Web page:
The Department of Conservation (Doc) is asking for the community’s help to get Kowhai trees to flourish once again in North Otago.
Next Wednesday, Doc is holding a “Project Gold” planting event at Wai O Toura Gards Rd Scenic Reserve in the Waitaki Valley.
The main objectives of Project Gold are to encourage Otago people to grow and look after their own kowhai trees and strengthen enthusiasm for dryland forest restoration.
Wai O Toura reserve, about 3km northwest of Otekaieke, is the first lowland scenic reserve in the Waitaki Valley.
The reserve features a limestone ridge and escarpment covered in exotic grassland and remnants of indigenous vegetation, including a range of nationally threatened and at risk species such as prostrate kowhai, rare native cress and mat daisy. It is also one of only three places in New Zealand where native broom Carmichaelia hollowayi grows wild.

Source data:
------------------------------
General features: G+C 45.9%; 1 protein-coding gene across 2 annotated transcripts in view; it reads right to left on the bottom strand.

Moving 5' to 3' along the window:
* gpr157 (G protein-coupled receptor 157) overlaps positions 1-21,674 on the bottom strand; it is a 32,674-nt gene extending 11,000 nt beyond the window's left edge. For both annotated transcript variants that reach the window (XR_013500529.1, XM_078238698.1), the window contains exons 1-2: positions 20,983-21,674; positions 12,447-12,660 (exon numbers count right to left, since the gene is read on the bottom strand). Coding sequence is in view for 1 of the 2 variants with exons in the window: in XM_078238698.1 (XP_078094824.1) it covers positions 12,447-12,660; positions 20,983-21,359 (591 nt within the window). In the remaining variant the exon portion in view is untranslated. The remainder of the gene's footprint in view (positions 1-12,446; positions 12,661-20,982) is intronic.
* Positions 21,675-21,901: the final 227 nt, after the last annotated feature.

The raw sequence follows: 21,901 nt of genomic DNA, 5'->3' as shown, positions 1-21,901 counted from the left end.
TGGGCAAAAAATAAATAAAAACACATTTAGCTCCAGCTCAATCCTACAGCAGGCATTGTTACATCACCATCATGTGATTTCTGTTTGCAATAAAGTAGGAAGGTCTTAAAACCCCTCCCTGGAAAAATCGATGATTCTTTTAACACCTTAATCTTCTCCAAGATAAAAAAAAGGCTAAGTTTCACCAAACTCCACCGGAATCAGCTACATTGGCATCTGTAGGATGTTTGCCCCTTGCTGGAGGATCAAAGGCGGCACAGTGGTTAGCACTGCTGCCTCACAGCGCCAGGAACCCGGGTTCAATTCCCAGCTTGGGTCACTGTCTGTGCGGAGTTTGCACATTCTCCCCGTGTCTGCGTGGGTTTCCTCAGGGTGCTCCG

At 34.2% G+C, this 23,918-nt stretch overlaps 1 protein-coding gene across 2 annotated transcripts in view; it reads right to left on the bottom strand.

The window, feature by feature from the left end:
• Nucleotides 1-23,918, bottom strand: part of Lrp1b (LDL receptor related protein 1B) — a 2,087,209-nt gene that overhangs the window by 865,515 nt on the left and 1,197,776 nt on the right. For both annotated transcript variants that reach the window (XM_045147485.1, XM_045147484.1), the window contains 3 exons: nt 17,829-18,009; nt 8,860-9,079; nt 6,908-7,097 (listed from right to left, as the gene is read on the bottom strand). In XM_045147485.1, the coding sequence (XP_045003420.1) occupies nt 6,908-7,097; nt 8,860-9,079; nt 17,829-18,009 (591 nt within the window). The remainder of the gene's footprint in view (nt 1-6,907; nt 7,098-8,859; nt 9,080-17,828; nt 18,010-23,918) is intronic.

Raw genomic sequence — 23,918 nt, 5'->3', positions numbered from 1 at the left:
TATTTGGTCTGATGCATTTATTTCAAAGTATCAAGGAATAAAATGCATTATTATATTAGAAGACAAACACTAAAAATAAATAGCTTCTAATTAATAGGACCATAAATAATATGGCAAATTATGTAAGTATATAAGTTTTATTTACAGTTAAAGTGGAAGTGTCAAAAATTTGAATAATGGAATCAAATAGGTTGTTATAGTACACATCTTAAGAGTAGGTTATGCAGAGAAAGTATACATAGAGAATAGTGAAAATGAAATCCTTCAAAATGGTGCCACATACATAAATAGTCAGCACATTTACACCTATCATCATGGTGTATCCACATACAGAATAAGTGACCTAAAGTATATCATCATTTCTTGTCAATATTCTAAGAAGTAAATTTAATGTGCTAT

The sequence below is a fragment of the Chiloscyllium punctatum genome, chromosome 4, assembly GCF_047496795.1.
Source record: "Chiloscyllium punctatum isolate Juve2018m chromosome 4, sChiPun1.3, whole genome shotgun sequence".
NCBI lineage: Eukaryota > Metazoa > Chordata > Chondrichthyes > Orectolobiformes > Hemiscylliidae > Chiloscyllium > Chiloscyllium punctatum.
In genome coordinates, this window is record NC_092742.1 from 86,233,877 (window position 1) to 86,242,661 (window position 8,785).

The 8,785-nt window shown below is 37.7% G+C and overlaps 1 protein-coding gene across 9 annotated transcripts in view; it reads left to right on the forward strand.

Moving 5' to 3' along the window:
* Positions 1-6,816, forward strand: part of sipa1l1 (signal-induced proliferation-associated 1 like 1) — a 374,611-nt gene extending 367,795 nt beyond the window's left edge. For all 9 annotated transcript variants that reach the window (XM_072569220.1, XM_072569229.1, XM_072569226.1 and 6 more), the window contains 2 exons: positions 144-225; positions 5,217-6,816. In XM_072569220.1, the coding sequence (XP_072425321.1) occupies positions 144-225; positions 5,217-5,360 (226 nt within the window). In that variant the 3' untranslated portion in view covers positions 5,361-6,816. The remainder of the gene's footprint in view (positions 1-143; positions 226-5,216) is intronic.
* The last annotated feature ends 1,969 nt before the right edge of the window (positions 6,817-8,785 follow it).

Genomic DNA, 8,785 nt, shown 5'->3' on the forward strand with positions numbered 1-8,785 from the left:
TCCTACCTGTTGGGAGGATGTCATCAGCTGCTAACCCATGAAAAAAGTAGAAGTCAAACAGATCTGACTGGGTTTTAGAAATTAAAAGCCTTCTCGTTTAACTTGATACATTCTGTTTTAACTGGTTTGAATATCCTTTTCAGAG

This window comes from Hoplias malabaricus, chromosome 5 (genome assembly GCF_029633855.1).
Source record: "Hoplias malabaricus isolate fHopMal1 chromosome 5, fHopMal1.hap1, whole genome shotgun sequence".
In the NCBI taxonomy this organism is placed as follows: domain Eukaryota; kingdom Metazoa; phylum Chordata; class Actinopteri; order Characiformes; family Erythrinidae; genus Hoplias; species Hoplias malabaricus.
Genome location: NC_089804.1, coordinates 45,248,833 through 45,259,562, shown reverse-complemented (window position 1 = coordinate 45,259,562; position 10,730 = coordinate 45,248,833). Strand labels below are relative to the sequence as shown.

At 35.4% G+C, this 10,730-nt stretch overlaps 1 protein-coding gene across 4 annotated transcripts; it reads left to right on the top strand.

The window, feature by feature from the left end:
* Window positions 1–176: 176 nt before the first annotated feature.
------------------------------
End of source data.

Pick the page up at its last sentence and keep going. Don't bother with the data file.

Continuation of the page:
Community ranger Andy Powazynski said it was a special scenic reserve and he hoped the North Otago community would support Doc’s Project Gold efforts to conserve, protect and enhance the environment by helping plant native plants and release previous plantings next week.
“This is a mammoth task and that’s when we need to work with community, volunteers and partners, so we can all achieve strong conservation outcomes,” Mr Powazynski said.
“The department has been working hard towards this planting event by locally sourcing seed, propagation and nurturing these native plants for this event.”
The planting day at Wai O Toura Gards Rd Scenic Reserve starts at 9.30am on October 30.
A bus will leave from the Oamaru Doc field base, 8 Regina Lane, at 9am and arrive back in Oamaru at 4.30pm.